Living With Antiques: The Kentucky collection of Sharon and Mack Cox

Step into Sharon and Mack Cox's house in Richmond, Kentucky, and your eye might land first on the large stone fireplace at the end of their open living room. On one side of the hearth is a ballot box thought to have belonged to Cassius Marcellus Clay, an early Southern abolitionist and a founder of the Republican party. Above the fireplace hangs a portrait of General William Henry of Scott County, Kentucky, who fought alongside Isaac Shelby at the pivotal Battle of the Thames in the War of 1812. And below the general is an early nineteenth-century long rifle from central Kentucky.

Free-thinking politician, bigger than life frontier hero, long rifle-the Kentucky myth on a mantelpiece, the same mythology captured by George Caleb Bingham's image of Daniel Boone crossing the Cumberland Gap that graced the cover of the November 1947 issue of The Magazine Antiques.1 Devoted to Kentucky decorative arts and architecture, the magazine included a "Shop Talk" column with this observation by Lucy Clay Winn: "If a Kentucky antique dealer should say to you, ‘There was very little furniture made in Kentucky,' he means to say, ‘I have very little Kentucky-made furniture for sale. My things are to suit a more cultivated taste for hors d'oeuvre and soufflé, and not a taste for hominy, pork, deer meat, and hoe cake.'"2

But pull back from the Kentucky myth and look around Mack and Sharon Cox's house, and a world of Kentucky decorative arts unfolds that is both cultivated and uniquely Kentucky. In other words, it is both hors d'oeuvres and hoe cakes.

In 2002 Sharon and Mack moved south from Lexington to Richmond and built a modern house on a bluff overlooking the Kentucky River. They wanted to furnish the new house with American antiques, and at first acquired an eclectic mix of objects. But they soon found themselves drawn closer to home by the objects made and used by early Kentuckians.

Perhaps it was in their blood. The 1947 Kentucky issue of Antiques included a small advertisement placed by Hallie Coy Cox of Little Eagle Antiques in Richmond, promising objects from "the heart of the blue grass region" (see Fig. 16). She was Mack's grandmother. Sharon and Mack sold almost all the Eastern Seaboard antiques they had been living with and began to spend every free minute doing research and chasing down great Kentucky objects. "Almost everything I've ever done in life I go all in," Mack says, and so, like the early collector of Kentucky antiques Emma Wilson, who wrote in that same issue of Antiques, they began to "hunt...in shops, at auctions, or on country byways" for great Kentucky pieces.3

Mack and Sharon fell in love with the hunt and the research behind every object they pursued. "Sometimes someone e-mails you an image and you just know that you need to drop everything and go after it," Mack says, recollecting a trip to Florida in a driving snowstorm to look at a purported Clay family cabriole-leg sofa (it wasn't). An important moment in their collecting came from a meeting with legendary Kentucky collectors Bob and Norma Noe.4 "They made us think about what a collection is," Mack says. "Bob and Norma taught us that a lot of folks just accumulate things, but that a great collection is a purposeful collection. It's a collection in which each object adds to the overall story."

Those stories come from research, and for Sharon and Mack, detailed research is almost as important as the objects themselves. "There are a lot of things sold as Kentucky, but we want to be sure. Oftentimes you don't have a lot of time to make a decision, so being prepared with the research is important," Mack says. The Noes introduced the couple to the Museum of Early Southern Decorative Arts Research Center in Winston-Salem, North Carolina, which has been collecting data for the past three decades. "We arranged a vacation to go to MESDA and copy data," Mack says, and when they came home they started adding to MESDA's information.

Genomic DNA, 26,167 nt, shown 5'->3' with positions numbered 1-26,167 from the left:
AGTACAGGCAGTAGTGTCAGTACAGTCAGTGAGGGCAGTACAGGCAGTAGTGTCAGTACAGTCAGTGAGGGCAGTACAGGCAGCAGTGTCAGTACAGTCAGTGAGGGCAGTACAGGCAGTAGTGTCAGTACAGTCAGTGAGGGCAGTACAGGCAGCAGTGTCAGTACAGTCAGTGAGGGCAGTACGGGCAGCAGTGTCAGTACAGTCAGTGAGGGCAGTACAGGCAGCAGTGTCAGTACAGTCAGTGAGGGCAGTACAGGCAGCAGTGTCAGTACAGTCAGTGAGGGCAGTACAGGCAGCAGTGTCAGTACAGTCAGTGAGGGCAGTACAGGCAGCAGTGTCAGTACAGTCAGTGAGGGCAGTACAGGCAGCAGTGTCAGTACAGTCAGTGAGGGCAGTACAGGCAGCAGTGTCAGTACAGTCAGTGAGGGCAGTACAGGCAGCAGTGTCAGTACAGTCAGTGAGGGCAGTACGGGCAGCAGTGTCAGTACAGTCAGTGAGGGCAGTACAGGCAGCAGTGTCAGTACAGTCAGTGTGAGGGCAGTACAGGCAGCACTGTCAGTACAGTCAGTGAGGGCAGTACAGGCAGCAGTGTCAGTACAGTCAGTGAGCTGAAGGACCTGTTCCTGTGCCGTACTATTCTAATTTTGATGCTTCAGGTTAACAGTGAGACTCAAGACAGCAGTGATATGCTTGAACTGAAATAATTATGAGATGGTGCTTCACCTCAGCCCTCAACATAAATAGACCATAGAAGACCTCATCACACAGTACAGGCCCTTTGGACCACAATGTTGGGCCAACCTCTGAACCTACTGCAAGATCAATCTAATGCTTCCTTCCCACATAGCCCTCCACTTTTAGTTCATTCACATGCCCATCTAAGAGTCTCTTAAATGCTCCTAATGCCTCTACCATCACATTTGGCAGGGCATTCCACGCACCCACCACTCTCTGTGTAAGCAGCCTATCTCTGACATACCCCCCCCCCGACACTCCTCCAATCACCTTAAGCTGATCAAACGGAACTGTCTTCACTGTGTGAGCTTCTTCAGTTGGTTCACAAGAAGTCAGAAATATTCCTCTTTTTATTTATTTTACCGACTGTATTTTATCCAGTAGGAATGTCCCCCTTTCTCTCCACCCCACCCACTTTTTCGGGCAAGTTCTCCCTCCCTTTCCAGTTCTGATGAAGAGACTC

Today in their library, along with a card table attributed to Porter Clay (1779-1849) of Woodford County, an assortment of Kentucky stoneware, and a pair of miniature chests made in Bardstown in the first quarter of the nineteenth century, are binders of research notes on every object that has passed through their hands. Numbering in the hundreds, these binders fill almost every closet in the house, and the Coxes' research files now rival those at MESDA, where Mack currently serves on the advisory board.

While the couple has made a home that is like a museum and research center, it is also a comfortable and inviting place to spend an afternoon sipping a local Ale-8-One soda, or a bourbon and water, while looking out across the Kentucky River and talking about Kentucky decorative arts. In fact, discussing the decorative arts of the Bluegrass State while overlooking the river seems entirely appropriate, for much of Kentucky's cultural and artistic legacy is connected to its waterways. After the Louisiana Purchase in 1803, bateaux and riverboats filled with the state's produce floated their way south to markets in Natchez, New Orleans, and elsewhere.

Kentucky artisans also worked up and down the rivers. A clock in the Coxes' living foyer is housed in a case almost certainly by William Lowry who worked in Frankfort, Kentucky, between 1802 and 1810 (Fig. 8). First owned by George Carlyle (1756-1827), an early resident of Woodford County on the Kentucky River, it is attributed to Lowry based on its similarity to a signed example in the Speed Art Museum in Louisville.5 In 1811 Lowry moved his family downriver to Natchez, where he died in 1873.

Also in the living foyer is a pair of demilune tables from Frankfort (see Fig. 4). They were published in a "Living with antiques" article in this magazine back in 1966, when they belonged to Eleanor Hume Offutt O'Rear (1925-1988), who with her mother, Eleanor Marion Hume Offutt (1894-1955), were among the state's earliest and most important antiques dealers.6 The distinctive bellflowers on the table are identical to those on the sideboard in the dining room (Figs. 3, 7), made in Frankfort in the early nineteenth century, possibly for Valentine Stone (1751-1822) or his daughter Kessiah (1788-1862). It stayed with the family for more than a century, until it was sold by a descendant in Knoxville, Tennessee, in the mid-1980s.